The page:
FIG 5.6 Momentum Dictates the Flow of Follow-Through.

FIG 5.7 One Possible Follow- Through Pose.

FIG 5.8 The Actual Pose on Which Junot Tries to Stop Moving

The right foot, however, has not moved from the earlier walking pose. This is because it is really her next “step,” and the planted forward foot does not move. To do this, I selected the foot controller in the 3D view and found that the corresponding animation channel in the Action Editor was highlighted. In this case, it is called heel_R.  I select the key from the earlier column(the last walk pose),duplicate it with Shift-D, and move it forward to takeover the key in the current pose’s column. Fig. 5.9 shows the selected key, and where it moves to. Doing this guarantees that the foot will be in the same place as it was in the earlier set of keys. Then,I adjust the foot’s rotation so that it is flat on the floor. Stepping back in time, I see where the next swing of the arms would be and move them accordingly. This isn’t the world’s most exciting pose, but that is okay for once. It is merely transitional.The next pose we create will show the follow-through.The one after that is our existing rest pose, with Junot considering the pedestal.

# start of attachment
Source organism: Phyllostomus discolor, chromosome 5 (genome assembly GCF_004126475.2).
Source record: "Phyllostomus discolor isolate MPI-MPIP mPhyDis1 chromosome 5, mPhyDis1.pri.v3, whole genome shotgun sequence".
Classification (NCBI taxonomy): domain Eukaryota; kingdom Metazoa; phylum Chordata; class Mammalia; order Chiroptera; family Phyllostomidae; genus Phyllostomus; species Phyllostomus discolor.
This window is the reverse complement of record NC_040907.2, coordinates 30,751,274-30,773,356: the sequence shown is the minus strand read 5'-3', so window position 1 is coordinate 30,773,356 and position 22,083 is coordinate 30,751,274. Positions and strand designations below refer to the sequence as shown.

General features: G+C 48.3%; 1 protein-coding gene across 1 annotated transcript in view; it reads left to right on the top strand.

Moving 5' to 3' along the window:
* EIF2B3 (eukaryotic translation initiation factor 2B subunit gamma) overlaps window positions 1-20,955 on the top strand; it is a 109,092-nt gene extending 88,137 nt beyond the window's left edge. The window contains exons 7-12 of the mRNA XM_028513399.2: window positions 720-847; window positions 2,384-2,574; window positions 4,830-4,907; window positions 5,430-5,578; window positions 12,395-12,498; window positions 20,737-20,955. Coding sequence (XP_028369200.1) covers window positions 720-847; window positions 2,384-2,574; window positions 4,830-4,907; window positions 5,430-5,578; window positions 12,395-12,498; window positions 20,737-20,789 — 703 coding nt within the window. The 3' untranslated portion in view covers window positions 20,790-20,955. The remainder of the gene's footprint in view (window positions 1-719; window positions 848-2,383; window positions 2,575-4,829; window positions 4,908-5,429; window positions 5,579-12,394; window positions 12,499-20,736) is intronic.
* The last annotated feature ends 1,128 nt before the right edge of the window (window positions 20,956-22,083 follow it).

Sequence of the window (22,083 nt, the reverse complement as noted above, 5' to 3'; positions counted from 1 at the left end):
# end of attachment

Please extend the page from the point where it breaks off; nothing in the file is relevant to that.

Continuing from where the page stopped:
FIG 5.9 Duplicating a Key from an Earlier Pose to Keep a Foot in Place.

The same rules apply to this attempt at a follow-through pose as to the last. Follow the momentum of the body by going backwards and forward in time. We keep the upper body controller moving just a little along the main line of action, bend the spine slightly, and pull the arms ahead of the body. The resulting sequence can be seen in Fig 5.10

Put together like this, the action of Junot coming to a stop, her body pushing a little past it (follow-through!), then resolving into her rest pose, is obvious. One of the lessons to take away from this is that you cannot always rely on your main poses as a guide to what you’re doing. The pose that you think might require some follow-through might actually be the end point of the follow-through, like it is here.